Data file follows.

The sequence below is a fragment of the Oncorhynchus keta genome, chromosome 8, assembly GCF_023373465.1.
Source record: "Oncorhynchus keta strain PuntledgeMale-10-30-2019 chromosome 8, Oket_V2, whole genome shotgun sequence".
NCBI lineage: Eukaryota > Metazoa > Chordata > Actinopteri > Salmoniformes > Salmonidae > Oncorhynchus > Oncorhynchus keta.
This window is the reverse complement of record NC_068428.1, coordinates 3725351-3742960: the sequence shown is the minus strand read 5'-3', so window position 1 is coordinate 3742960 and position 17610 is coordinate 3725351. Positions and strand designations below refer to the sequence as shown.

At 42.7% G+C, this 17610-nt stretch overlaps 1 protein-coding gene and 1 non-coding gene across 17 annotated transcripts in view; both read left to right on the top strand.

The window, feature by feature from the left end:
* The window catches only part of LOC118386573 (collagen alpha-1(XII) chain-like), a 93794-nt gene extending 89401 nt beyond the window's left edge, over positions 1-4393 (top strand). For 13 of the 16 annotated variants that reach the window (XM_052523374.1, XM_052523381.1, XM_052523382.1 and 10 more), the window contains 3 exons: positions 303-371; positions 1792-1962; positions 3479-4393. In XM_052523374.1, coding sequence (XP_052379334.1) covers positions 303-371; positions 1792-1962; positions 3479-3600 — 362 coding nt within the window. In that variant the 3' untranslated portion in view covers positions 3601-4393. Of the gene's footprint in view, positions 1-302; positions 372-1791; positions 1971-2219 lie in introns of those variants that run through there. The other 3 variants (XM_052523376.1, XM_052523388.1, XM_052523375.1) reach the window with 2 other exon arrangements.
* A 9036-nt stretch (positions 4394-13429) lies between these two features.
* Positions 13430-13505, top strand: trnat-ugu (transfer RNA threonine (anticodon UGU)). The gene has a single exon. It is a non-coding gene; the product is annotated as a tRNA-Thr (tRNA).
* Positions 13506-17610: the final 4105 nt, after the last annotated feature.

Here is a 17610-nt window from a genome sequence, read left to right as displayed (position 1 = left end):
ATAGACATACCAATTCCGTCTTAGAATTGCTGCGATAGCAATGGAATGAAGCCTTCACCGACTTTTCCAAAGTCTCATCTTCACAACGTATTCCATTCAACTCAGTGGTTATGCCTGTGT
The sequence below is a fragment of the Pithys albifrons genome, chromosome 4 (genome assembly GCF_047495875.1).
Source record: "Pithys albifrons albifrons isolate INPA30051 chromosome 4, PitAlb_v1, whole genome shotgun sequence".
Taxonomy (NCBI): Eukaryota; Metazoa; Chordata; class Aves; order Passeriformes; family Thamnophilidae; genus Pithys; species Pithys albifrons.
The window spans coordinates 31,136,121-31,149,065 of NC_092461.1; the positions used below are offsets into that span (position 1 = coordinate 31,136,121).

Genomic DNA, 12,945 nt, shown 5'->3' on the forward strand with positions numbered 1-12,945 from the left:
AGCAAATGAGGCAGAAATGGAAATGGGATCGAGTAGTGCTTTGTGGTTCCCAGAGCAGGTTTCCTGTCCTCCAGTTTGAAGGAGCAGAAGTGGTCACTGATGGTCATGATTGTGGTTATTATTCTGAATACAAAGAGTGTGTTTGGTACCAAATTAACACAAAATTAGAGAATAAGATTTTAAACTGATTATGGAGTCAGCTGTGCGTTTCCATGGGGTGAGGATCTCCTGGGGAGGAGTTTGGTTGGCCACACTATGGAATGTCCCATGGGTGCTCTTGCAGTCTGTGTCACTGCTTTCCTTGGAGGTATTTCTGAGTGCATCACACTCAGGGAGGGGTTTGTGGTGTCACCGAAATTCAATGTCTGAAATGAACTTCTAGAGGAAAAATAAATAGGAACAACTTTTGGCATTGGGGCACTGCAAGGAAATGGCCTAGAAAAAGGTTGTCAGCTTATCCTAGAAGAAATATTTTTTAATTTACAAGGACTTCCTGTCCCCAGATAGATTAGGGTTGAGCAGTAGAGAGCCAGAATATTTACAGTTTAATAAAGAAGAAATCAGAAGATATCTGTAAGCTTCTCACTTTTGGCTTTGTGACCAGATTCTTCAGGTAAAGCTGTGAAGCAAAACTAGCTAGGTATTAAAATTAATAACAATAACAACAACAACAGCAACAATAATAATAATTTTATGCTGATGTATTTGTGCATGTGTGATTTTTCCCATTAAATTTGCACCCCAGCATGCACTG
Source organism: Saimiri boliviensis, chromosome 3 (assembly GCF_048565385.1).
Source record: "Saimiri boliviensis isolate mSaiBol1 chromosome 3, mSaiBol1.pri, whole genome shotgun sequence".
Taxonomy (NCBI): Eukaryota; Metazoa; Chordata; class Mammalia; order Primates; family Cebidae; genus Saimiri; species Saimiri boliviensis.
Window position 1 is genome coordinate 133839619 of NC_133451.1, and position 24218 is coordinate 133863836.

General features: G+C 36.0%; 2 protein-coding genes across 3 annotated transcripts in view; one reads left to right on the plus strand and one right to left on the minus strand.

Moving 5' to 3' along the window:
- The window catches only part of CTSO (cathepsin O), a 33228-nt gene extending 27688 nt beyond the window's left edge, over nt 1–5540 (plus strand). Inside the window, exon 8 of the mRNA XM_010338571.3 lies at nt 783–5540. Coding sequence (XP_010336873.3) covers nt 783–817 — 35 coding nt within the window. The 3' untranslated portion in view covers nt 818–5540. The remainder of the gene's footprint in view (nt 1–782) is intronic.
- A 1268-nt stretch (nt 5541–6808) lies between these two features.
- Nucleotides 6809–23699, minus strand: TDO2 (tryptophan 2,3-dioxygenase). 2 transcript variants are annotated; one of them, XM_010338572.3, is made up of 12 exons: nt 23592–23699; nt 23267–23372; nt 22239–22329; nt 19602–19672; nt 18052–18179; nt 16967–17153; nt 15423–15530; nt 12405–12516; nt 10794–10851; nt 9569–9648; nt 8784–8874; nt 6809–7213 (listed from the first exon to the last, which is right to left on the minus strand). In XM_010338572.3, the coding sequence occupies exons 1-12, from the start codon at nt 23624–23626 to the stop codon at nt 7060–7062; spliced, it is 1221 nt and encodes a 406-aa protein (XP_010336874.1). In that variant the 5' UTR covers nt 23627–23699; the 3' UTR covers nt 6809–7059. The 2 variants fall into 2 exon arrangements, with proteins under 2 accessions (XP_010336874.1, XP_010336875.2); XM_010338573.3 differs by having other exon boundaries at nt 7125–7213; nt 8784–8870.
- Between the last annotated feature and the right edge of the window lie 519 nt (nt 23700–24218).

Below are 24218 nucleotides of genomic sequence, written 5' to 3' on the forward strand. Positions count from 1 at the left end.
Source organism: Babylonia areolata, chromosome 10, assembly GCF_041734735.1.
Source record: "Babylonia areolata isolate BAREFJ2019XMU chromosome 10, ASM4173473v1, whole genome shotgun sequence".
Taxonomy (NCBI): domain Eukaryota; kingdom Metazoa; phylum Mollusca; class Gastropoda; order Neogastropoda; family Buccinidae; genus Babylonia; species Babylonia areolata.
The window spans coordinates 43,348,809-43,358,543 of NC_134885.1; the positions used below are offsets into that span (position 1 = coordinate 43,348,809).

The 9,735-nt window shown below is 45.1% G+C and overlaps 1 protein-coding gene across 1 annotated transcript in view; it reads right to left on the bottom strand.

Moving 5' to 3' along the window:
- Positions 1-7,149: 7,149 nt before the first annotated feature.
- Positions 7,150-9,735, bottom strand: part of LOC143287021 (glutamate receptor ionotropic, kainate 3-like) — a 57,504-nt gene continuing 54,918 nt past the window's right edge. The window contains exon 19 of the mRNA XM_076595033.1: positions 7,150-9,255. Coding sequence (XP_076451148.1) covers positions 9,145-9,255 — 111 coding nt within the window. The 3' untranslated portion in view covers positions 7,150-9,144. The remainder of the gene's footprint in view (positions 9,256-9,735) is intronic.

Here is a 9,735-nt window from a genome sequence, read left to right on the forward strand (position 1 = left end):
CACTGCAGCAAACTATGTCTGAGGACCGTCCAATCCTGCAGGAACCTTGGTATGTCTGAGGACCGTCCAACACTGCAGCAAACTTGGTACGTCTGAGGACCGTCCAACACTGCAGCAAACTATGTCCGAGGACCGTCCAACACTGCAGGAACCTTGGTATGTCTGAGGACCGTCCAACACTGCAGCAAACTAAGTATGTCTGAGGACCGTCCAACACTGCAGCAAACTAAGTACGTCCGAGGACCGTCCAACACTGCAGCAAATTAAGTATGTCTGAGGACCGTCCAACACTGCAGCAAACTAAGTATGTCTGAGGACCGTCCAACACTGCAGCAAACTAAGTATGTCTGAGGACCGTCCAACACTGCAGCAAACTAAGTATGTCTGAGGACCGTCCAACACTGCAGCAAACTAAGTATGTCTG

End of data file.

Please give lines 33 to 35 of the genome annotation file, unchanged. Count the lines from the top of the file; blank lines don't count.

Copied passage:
The window spans coordinates 43,348,809-43,358,543 of NC_134885.1; the positions used below are offsets into that span (position 1 = coordinate 43,348,809).

The 9,735-nt window shown below is 45.1% G+C and overlaps 1 protein-coding gene across 1 annotated transcript in view; it reads right to left on the bottom strand.

Moving 5' to 3' along the window: